“In partnership with Porter Anderson, I write and edit The Hot Sheet, an industry newsletter for authors. Over the last year, here are some of the most important things we shared about Amazon that every writer should know.
1. Amazon’s print book sales grew by 15% in 2016—as estimated by Author Earnings. This gain was primarily driven by Amazon’s own discounting on print.
To the extent that print is ‘back,’ one can connect it to Amazon’s discounting. Since 2013, the traditional book publishing industry has enjoyed about a 3% increase in print book sales. However, print book sales have grown largely because Amazon sold more print books. Barnes & Noble’s sales declined by 6% in 2016, and sales from mass merchandisers (Target, Walmart, etc.) also declined.
2. Ebook sales at Amazon increased by 4% in 2016 (again, as estimated by Author Earnings), despite Big Five ebook sales declining. Nielsen’s Jonathan Stolper said at Digital Book World, ‘Price is the most important and most influential barrier to entry for ebook buyers, and the increase in price [at publishers] coincided with the decrease in sales.’ Any talk about digital fatigue, the consumer’s nostalgia for print, or a preference for the bookstore experience isn’t supported by the sales evidence—which Author Earnings’ Data Guy was eager to point out. If print is back, it’s partly because consumers are unwilling to pay more (or about the same price) for an ebook.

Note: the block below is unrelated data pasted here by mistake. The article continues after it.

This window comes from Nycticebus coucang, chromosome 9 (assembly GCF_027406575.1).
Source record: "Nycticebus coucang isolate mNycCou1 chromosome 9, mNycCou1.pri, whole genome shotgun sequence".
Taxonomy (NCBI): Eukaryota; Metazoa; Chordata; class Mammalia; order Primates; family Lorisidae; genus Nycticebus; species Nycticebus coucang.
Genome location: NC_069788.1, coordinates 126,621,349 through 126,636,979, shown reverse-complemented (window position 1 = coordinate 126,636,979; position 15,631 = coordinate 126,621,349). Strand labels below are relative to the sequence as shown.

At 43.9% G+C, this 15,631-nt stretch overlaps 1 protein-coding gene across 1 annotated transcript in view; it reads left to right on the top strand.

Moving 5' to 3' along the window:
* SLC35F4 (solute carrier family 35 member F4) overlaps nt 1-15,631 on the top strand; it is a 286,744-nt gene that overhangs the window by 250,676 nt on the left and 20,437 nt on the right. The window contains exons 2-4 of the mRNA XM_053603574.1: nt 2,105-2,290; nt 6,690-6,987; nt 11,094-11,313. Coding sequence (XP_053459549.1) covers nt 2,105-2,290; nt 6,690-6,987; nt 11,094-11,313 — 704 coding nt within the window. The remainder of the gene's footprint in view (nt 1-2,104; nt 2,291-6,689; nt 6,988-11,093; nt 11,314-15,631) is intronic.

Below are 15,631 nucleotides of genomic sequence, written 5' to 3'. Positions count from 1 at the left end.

3. Eight of the top 20 Kindle sellers in 2016 were from Amazon’s own publishing imprints. Amazon now has 13 active house imprints. In 2016 alone, it’s believed Amazon Publishing released more than 2,000 titles.
Furthermore, Amazon is the largest publisher of literature in translation. In 2014, AmazonCrossing surpassed all other US imprints and publishers in releasing translated fiction. In 2015, it published 75 translated books, 50 more than the next biggest publisher, Dalkey Archive Press.”